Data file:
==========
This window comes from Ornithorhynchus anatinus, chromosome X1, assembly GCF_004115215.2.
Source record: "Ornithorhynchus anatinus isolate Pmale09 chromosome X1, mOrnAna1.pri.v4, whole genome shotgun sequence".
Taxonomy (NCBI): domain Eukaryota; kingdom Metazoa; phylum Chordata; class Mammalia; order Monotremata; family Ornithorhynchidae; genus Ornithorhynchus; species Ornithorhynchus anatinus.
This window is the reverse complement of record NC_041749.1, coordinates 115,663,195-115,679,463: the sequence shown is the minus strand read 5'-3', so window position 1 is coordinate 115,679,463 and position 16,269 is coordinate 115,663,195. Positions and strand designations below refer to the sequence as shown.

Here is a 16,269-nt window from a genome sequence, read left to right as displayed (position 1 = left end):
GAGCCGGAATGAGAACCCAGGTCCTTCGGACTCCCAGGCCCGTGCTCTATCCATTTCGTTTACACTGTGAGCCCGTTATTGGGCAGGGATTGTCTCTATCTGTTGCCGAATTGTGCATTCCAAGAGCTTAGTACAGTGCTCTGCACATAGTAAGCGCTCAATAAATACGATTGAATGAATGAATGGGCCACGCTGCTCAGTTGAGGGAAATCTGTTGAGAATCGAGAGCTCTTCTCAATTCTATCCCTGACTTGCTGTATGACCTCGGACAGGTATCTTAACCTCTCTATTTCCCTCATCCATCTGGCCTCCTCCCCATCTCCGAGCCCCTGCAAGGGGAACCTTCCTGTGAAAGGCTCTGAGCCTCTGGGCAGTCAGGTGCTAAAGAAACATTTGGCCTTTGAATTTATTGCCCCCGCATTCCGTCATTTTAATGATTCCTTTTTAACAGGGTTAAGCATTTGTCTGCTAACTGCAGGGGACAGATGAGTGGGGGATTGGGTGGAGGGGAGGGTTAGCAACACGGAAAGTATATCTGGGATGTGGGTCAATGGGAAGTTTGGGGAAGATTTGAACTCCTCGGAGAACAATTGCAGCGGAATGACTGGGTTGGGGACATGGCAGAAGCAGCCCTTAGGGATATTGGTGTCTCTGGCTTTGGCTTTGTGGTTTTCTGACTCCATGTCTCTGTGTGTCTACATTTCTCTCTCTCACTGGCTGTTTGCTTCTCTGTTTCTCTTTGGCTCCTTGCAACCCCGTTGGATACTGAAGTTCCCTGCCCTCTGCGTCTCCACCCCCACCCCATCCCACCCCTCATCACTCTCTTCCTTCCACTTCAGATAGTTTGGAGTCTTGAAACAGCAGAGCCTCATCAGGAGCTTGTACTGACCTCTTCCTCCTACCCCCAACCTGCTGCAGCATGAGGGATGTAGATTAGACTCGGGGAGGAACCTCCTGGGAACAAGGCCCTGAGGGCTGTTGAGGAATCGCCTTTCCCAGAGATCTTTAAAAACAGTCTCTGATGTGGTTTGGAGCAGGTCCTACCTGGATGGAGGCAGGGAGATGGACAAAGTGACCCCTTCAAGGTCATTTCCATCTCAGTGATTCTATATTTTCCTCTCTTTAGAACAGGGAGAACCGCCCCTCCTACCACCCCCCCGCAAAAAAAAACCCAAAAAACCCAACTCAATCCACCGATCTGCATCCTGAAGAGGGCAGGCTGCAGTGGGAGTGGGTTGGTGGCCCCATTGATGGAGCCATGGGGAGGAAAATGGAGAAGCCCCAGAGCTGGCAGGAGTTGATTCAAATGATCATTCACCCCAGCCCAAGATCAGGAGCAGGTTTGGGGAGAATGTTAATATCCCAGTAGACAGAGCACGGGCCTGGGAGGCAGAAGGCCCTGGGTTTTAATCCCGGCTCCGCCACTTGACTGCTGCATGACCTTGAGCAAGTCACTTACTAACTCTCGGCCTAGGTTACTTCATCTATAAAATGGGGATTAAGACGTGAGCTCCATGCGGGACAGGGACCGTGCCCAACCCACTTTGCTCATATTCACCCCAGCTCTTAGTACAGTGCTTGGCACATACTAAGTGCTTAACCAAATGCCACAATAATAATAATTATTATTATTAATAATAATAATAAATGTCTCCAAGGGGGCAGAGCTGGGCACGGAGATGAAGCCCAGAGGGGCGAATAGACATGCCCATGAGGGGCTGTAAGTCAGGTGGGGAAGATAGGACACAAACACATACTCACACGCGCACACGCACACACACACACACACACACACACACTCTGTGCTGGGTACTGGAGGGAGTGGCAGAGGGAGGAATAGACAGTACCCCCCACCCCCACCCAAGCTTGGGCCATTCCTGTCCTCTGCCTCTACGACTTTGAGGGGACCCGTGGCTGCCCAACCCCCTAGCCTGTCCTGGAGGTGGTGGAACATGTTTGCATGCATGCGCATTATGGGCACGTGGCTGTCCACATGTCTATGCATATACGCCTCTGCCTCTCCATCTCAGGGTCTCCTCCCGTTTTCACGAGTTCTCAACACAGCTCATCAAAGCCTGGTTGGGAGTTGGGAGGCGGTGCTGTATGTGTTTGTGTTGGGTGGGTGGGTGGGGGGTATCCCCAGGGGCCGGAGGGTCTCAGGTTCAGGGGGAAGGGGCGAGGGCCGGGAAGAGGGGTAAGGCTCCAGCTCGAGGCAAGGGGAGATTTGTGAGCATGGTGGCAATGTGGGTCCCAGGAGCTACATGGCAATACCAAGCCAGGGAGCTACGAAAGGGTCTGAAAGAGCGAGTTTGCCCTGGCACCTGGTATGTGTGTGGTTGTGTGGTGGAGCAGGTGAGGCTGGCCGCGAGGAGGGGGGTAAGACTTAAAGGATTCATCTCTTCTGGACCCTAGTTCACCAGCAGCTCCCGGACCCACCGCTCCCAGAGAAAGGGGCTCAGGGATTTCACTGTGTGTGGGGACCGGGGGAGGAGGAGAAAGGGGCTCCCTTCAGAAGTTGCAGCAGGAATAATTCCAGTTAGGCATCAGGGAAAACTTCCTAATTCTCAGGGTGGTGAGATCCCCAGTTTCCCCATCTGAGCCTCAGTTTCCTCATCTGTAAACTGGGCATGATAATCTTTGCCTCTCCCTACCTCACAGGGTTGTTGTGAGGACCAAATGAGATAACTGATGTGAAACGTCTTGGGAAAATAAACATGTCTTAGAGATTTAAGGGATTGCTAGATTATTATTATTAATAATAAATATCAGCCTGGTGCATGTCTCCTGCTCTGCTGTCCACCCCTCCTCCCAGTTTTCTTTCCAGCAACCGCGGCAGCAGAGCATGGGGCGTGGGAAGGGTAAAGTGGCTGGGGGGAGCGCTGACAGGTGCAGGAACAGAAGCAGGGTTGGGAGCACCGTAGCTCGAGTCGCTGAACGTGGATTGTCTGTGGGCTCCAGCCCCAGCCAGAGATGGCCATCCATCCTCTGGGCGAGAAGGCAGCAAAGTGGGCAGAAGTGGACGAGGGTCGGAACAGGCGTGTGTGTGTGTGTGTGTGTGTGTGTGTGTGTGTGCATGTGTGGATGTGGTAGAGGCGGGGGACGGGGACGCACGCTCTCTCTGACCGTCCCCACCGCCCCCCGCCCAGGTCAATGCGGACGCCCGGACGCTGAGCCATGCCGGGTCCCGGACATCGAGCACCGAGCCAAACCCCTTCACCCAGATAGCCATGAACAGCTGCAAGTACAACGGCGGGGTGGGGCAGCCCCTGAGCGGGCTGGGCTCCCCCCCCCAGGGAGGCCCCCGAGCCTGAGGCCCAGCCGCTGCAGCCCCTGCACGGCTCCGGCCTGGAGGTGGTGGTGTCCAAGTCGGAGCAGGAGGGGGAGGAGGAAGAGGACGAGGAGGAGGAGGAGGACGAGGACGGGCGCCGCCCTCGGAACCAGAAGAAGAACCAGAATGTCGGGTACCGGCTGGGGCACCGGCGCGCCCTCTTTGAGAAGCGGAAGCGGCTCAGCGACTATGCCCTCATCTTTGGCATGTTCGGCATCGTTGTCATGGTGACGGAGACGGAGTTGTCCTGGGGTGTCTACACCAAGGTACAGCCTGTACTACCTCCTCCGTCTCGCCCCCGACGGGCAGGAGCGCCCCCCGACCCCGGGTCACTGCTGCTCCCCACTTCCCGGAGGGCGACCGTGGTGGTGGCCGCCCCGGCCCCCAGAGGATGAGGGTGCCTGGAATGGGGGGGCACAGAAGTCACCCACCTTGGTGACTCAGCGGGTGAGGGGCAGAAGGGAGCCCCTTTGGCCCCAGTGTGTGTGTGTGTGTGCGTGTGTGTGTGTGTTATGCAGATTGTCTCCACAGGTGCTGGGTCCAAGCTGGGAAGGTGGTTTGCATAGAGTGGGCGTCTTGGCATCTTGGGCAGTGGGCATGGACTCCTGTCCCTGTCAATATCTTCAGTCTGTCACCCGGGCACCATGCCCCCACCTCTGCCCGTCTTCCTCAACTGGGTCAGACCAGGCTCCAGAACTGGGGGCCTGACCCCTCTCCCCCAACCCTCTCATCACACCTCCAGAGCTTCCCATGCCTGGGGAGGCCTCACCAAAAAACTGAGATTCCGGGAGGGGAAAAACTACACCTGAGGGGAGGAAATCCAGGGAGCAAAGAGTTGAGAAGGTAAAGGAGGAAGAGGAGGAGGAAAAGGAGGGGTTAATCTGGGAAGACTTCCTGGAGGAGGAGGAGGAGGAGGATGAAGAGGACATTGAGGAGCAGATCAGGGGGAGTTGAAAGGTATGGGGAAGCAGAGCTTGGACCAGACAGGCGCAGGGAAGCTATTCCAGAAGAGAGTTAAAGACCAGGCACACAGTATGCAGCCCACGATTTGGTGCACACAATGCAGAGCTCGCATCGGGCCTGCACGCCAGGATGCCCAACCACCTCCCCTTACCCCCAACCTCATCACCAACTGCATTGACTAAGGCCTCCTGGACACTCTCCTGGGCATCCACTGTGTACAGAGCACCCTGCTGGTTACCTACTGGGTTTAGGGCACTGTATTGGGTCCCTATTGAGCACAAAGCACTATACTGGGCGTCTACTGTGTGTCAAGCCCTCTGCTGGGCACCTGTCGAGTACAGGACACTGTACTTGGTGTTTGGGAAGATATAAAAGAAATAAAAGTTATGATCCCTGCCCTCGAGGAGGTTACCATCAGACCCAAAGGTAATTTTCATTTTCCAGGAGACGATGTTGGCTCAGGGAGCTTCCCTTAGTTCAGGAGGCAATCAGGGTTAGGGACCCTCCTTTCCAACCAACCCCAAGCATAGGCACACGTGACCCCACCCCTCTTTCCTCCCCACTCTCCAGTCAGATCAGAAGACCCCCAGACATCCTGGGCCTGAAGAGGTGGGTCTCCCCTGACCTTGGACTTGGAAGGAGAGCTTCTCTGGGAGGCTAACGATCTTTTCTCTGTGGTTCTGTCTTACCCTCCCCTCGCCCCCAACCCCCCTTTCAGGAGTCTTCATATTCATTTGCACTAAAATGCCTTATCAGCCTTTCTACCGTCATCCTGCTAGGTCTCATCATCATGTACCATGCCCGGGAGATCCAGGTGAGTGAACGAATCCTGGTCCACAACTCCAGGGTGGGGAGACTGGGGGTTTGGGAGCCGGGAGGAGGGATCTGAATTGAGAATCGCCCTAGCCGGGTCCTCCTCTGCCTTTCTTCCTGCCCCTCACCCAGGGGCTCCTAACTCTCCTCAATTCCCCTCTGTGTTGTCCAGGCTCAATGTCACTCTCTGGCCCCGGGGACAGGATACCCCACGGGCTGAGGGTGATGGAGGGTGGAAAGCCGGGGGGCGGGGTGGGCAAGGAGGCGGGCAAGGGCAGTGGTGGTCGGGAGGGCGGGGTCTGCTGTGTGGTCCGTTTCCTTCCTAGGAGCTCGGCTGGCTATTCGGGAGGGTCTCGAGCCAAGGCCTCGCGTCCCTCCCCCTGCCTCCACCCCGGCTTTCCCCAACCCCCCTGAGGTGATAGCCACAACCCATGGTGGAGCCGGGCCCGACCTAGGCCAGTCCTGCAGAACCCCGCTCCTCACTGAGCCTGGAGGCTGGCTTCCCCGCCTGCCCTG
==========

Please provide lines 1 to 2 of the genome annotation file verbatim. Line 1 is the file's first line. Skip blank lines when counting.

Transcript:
This window comes from Ornithorhynchus anatinus, chromosome X1, assembly GCF_004115215.2.
Source record: "Ornithorhynchus anatinus isolate Pmale09 chromosome X1, mOrnAna1.pri.v4, whole genome shotgun sequence".